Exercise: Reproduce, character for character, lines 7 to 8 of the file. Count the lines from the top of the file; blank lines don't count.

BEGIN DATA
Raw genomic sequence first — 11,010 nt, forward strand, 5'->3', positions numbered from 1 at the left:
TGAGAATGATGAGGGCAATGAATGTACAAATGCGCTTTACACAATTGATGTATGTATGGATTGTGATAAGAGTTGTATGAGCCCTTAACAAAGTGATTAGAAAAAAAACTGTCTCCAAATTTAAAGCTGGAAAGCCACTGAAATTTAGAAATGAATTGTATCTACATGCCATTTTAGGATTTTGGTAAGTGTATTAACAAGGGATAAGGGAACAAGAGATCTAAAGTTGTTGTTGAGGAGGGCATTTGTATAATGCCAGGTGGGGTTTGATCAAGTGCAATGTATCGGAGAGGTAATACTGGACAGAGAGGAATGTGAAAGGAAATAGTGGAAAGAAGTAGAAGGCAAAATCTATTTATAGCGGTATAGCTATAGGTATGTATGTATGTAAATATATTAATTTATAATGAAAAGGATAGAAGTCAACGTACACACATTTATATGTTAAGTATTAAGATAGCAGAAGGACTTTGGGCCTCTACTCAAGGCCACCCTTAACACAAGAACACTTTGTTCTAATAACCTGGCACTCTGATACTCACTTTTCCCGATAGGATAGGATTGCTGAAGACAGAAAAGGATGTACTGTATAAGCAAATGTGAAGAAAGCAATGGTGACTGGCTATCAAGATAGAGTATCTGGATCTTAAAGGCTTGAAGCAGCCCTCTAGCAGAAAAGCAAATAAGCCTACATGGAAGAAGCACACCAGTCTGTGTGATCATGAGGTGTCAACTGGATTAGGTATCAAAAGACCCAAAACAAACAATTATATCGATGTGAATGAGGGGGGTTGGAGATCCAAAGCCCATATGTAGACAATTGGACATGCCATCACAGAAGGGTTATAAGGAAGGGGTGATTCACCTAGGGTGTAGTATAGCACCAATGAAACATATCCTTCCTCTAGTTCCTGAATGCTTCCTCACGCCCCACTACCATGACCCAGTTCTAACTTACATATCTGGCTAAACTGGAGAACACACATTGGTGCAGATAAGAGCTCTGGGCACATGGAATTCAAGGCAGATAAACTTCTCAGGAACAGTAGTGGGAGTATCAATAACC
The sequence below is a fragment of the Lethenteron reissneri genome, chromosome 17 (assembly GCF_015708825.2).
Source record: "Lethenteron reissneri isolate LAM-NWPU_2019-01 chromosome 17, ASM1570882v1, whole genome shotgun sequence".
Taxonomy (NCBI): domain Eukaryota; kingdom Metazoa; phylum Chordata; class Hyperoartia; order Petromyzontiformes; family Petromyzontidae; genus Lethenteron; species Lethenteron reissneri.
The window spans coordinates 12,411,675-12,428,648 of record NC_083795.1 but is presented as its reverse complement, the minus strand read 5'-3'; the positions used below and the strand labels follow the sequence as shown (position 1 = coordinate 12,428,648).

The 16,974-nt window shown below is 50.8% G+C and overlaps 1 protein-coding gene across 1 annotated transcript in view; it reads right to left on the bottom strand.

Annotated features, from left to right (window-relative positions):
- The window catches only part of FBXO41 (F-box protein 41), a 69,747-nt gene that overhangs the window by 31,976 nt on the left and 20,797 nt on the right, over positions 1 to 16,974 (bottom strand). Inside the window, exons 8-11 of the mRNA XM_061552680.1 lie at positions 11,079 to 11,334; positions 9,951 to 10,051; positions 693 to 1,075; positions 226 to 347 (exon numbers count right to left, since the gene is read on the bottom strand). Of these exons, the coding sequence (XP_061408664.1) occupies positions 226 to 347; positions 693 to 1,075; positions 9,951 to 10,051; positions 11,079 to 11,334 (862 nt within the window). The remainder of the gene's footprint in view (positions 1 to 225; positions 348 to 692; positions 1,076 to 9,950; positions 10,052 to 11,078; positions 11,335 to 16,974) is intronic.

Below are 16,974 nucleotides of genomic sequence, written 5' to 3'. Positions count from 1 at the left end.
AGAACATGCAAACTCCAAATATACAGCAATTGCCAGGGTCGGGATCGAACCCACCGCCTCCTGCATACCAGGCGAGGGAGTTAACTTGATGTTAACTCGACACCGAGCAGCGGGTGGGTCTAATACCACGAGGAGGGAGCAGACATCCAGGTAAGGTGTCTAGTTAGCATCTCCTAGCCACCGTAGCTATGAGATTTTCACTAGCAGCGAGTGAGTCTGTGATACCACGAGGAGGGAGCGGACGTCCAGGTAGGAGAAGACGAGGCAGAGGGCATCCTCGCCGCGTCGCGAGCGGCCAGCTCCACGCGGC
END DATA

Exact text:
The 16,974-nt window shown below is 50.8% G+C and overlaps 1 protein-coding gene across 1 annotated transcript in view; it reads right to left on the bottom strand.

Annotated features, from left to right (window-relative positions):